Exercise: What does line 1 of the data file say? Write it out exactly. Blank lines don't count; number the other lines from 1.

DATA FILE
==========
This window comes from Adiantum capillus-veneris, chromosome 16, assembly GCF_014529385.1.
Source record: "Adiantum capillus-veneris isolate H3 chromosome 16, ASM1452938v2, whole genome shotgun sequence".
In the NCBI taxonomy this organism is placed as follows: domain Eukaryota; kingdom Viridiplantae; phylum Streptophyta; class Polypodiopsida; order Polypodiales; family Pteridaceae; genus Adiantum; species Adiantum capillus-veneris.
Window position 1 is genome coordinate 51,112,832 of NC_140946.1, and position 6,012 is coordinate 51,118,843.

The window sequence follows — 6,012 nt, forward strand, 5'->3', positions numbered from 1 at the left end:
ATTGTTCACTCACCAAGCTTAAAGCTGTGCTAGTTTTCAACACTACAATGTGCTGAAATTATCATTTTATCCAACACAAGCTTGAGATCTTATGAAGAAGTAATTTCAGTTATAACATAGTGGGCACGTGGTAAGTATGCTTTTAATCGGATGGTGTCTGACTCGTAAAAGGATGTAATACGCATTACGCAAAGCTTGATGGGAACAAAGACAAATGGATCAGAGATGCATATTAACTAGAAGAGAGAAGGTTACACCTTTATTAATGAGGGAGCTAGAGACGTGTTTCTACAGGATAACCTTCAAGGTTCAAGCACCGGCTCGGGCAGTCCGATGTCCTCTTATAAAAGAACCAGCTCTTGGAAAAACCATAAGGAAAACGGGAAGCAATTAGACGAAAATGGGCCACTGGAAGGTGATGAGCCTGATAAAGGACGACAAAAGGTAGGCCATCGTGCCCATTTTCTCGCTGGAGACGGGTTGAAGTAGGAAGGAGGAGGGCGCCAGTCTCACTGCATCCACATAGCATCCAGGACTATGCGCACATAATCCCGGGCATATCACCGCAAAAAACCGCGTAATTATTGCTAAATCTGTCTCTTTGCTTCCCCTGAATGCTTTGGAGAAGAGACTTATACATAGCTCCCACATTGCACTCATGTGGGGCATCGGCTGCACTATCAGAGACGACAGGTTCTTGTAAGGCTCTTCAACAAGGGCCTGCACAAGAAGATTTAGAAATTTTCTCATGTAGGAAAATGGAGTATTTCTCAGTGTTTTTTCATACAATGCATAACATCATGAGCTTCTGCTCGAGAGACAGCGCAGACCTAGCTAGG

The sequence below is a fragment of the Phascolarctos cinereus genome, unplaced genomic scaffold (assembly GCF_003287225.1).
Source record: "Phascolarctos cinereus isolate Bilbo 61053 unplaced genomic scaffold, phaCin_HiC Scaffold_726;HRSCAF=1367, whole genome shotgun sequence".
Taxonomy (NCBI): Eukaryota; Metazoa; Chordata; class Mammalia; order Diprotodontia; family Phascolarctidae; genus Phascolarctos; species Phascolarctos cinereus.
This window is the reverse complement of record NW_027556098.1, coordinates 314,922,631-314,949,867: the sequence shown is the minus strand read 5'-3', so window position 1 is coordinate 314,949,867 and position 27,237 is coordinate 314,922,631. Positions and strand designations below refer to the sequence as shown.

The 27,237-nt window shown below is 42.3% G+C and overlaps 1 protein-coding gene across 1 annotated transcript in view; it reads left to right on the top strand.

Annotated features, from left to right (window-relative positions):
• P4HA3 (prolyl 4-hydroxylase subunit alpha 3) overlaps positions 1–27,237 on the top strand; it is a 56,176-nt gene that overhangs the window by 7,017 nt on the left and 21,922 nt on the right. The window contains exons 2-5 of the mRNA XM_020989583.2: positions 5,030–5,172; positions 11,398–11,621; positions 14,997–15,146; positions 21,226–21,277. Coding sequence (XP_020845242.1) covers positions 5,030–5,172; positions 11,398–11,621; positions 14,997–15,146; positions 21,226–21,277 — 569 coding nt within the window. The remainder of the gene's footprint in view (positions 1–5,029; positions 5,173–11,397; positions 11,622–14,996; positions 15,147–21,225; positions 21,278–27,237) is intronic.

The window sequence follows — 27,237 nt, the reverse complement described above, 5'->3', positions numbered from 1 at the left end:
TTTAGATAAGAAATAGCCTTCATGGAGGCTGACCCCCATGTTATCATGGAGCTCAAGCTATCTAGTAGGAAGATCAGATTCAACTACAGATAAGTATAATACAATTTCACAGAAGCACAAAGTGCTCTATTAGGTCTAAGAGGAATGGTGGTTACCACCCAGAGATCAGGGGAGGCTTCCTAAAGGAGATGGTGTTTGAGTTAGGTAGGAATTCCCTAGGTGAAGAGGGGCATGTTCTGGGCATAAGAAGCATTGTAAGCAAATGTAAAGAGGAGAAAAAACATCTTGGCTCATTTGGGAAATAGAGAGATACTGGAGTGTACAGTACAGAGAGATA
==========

This window comes from Adiantum capillus-veneris, chromosome 16, assembly GCF_014529385.1.